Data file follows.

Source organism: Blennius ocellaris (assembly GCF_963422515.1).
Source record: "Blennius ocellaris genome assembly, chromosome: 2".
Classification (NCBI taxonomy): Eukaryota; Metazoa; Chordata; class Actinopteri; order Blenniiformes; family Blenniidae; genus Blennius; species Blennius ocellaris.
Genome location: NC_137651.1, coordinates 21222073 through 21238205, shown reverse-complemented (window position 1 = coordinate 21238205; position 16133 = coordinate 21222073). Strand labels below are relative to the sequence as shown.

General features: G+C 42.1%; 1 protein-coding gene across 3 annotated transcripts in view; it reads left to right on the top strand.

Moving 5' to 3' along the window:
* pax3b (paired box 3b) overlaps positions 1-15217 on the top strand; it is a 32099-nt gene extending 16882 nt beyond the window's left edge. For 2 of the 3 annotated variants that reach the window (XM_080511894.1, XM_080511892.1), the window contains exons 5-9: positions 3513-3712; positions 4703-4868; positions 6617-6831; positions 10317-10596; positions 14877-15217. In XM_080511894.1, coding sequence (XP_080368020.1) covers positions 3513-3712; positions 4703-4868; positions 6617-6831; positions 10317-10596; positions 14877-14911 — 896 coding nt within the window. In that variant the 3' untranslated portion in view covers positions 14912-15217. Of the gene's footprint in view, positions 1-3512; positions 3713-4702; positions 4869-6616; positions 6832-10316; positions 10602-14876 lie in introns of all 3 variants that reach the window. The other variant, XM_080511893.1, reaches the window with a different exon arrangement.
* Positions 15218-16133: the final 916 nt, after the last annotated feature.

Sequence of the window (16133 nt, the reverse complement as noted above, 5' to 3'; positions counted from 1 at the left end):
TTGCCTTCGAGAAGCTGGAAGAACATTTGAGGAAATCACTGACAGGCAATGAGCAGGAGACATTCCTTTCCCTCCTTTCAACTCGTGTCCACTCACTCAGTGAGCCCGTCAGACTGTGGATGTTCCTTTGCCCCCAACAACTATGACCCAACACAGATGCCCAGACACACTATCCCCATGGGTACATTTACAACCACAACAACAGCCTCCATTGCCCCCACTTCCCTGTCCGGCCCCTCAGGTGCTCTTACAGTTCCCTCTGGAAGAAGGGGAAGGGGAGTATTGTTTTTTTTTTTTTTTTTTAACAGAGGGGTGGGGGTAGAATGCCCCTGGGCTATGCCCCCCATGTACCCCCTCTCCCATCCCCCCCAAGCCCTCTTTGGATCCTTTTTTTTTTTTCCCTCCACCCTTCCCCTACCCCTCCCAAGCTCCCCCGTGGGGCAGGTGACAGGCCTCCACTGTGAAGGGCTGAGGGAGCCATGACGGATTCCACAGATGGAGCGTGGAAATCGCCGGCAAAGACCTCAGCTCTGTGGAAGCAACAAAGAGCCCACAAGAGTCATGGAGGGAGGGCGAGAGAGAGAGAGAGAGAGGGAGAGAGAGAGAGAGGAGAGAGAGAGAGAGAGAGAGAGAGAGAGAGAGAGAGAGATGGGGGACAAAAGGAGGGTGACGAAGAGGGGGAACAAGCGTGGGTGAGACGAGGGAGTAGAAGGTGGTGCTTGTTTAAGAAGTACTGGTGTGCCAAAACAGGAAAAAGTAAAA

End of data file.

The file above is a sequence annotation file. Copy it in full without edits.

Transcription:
Source organism: Blennius ocellaris (assembly GCF_963422515.1).
Source record: "Blennius ocellaris genome assembly, chromosome: 2".
Classification (NCBI taxonomy): Eukaryota; Metazoa; Chordata; class Actinopteri; order Blenniiformes; family Blenniidae; genus Blennius; species Blennius ocellaris.
Genome location: NC_137651.1, coordinates 21222073 through 21238205, shown reverse-complemented (window position 1 = coordinate 21238205; position 16133 = coordinate 21222073). Strand labels below are relative to the sequence as shown.

General features: G+C 42.1%; 1 protein-coding gene across 3 annotated transcripts in view; it reads left to right on the top strand.

Moving 5' to 3' along the window:
* pax3b (paired box 3b) overlaps positions 1-15217 on the top strand; it is a 32099-nt gene extending 16882 nt beyond the window's left edge. For 2 of the 3 annotated variants that reach the window (XM_080511894.1, XM_080511892.1), the window contains exons 5-9: positions 3513-3712; positions 4703-4868; positions 6617-6831; positions 10317-10596; positions 14877-15217. In XM_080511894.1, coding sequence (XP_080368020.1) covers positions 3513-3712; positions 4703-4868; positions 6617-6831; positions 10317-10596; positions 14877-14911 — 896 coding nt within the window. In that variant the 3' untranslated portion in view covers positions 14912-15217. Of the gene's footprint in view, positions 1-3512; positions 3713-4702; positions 4869-6616; positions 6832-10316; positions 10602-14876 lie in introns of all 3 variants that reach the window. The other variant, XM_080511893.1, reaches the window with a different exon arrangement.
* Positions 15218-16133: the final 916 nt, after the last annotated feature.

Sequence of the window (16133 nt, the reverse complement as noted above, 5' to 3'; positions counted from 1 at the left end):
TTGCCTTCGAGAAGCTGGAAGAACATTTGAGGAAATCACTGACAGGCAATGAGCAGGAGACATTCCTTTCCCTCCTTTCAACTCGTGTCCACTCACTCAGTGAGCCCGTCAGACTGTGGATGTTCCTTTGCCCCCAACAACTATGACCCAACACAGATGCCCAGACACACTATCCCCATGGGTACATTTACAACCACAACAACAGCCTCCATTGCCCCCACTTCCCTGTCCGGCCCCTCAGGTGCTCTTACAGTTCCCTCTGGAAGAAGGGGAAGGGGAGTATTGTTTTTTTTTTTTTTTTTTAACAGAGGGGTGGGGGTAGAATGCCCCTGGGCTATGCCCCCCATGTACCCCCTCTCCCATCCCCCCCAAGCCCTCTTTGGATCCTTTTTTTTTTTTCCCTCCACCCTTCCCCTACCCCTCCCAAGCTCCCCCGTGGGGCAGGTGACAGGCCTCCACTGTGAAGGGCTGAGGGAGCCATGACGGATTCCACAGATGGAGCGTGGAAATCGCCGGCAAAGACCTCAGCTCTGTGGAAGCAACAAAGAGCCCACAAGAGTCATGGAGGGAGGGCGAGAGAGAGAGAGAGAGAGGGAGAGAGAGAGAGAGGAGAGAGAGAGAGAGAGAGAGAGAGAGAGAGAGAGAGAGATGGGGGACAAAAGGAGGGTGACGAAGAGGGGGAACAAGCGTGGGTGAGACGAGGGAGTAGAAGGTGGTGCTTGTTTAAGAAGTACTGGTGTGCCAAAACAGGAAAAAGTAAAA